We were in the psychiatrist’s office, meeting with him because the depression my husband has been dealing with for many, many years had come with a force which he found unbearable.

We talked in the doctor’s office – he describing his symptoms and his concerns, me answering questions asked by the doctor. I was there because my husband asked me to be.

And that is the number one reason I see him as a model for others:

He is not afraid to talk about his depression and HE IS NOT AFRAID TO ASK FOR HELP.

He is not afraid to have the family members and friends he trusts know what is going on. He treats his depression as the illness it is – something he didn’t ask for, something he is getting treatment for, and something he needs support for.

He’s not less of a man for doing this. He is more of a man because he is willing to meet this terrible foe head on.

More than 6 million men are suffering from depression and more than half of them do not seek treatment because:

a) they don’t recognize the symptoms;

b) they see depression as a sign of weakness;

c) they try to self medicate rather than seek professional help; and

d) they fear for the stigma that might arise in work and family situations.

All these barriers can be dealt with and I am not dismissing the fact that lots of times it will be difficult but it can be done.  We can trust others who describe our symptoms to us.  We can seek professional help instead of reaching for that drink.  We can continue to show that depression is an illness, not a weakness and we can continue to fight the stigma in every situation we encounter.  It’s not easy but nothing changes if nothing changes.

My hope is that more men will “man” up and take a cue from my husband and be open and honest with the people you trust and not be afraid to seek treatment for this very crippling illness.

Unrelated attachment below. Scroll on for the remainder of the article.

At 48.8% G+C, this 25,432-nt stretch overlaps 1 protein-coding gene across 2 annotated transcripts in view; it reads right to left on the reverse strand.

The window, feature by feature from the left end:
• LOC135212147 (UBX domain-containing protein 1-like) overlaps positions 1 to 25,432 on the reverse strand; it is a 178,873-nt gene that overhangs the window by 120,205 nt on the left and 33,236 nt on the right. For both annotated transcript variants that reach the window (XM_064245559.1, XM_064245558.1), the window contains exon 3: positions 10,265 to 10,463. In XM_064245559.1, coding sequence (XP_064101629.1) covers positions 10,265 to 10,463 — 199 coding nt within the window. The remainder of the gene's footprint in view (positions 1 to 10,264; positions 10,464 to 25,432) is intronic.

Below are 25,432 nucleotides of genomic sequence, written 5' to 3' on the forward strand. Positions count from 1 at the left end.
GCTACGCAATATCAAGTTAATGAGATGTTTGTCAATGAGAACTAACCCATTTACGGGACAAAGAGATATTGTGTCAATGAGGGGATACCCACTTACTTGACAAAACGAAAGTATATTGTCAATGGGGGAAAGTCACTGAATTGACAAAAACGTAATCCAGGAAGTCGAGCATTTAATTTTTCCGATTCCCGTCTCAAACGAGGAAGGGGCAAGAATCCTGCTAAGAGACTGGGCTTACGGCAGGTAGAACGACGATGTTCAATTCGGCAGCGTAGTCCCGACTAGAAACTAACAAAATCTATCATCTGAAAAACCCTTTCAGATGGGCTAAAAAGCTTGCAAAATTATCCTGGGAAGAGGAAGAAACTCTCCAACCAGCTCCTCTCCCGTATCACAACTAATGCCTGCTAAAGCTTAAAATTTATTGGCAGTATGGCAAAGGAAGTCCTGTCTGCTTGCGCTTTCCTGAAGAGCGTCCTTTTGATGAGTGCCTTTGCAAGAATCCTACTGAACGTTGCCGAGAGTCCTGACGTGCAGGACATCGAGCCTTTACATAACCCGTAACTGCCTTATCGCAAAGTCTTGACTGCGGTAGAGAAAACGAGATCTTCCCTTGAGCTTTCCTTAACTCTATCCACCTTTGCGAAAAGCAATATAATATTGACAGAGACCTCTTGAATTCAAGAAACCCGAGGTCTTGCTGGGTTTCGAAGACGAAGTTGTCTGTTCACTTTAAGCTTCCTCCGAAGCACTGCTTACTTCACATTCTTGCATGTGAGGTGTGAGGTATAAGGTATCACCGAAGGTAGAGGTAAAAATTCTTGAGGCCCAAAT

My hat’s off to my husband and all the brave men out there who are not afraid to seek help for depression.

– Bernadette

The Bogey Man Waiting to Pounce

Yesterday I realized that I had to get out of the house. Usually I have no problem being in and around the house.  There is plenty to do – a yard that needs regular care, projects galore in my office and the rest of the house, and good places to relax and reinvent.

But yesterday I realized that the depression that has overtaken my husband was threatening to overtake me. Gloomy days with the threat of rain usually give me a feeling of coziness, of wanting to nest and just be, reading when I want, working when I want.  But this gloomy day was affecting my mood from the time I opened my eyes.  I couldn’t do my regular gym workout.  Something was holding me back.  I ate more than I usually do at breakfast, and I was unable to get into any of my projects, opting instead to play solitaire and binge watch a program on Netflix.

Dishes sat in the sink, the bed was unmade, and I announced that dinner would be whatever anyone could find – a practice I don’t usually engage in. And just before lunch I found, horror of horrors, that I was sitting in the living room chair, just as my husband does each day with his eyes closed, contemplating his worries or swimming in the darkness.